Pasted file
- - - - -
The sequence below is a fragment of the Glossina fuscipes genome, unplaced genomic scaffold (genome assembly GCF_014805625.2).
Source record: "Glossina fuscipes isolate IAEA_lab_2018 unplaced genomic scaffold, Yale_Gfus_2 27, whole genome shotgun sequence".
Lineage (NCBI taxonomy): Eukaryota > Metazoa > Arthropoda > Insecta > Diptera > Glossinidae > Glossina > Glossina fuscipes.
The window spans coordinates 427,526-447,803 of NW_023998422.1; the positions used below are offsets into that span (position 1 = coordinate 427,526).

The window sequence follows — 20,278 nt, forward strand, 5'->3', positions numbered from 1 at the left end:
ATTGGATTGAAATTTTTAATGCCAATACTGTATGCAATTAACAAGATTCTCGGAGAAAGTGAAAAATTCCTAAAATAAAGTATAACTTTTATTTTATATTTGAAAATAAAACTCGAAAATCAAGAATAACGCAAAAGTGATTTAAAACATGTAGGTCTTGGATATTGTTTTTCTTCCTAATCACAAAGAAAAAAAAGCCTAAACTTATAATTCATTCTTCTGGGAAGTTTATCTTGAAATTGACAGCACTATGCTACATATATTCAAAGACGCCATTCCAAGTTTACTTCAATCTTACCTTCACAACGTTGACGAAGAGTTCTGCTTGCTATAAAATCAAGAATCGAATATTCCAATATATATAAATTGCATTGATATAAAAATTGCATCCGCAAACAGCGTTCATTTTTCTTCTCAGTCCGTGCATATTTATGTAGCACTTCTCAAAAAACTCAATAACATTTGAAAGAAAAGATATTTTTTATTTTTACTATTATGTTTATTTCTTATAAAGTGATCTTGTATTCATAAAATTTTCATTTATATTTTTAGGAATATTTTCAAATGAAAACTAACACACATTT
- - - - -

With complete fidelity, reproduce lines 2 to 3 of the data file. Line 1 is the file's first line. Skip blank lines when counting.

Source record: "Glossina fuscipes isolate IAEA_lab_2018 unplaced genomic scaffold, Yale_Gfus_2 27, whole genome shotgun sequence".
Lineage (NCBI taxonomy): Eukaryota > Metazoa > Arthropoda > Insecta > Diptera > Glossinidae > Glossina > Glossina fuscipes.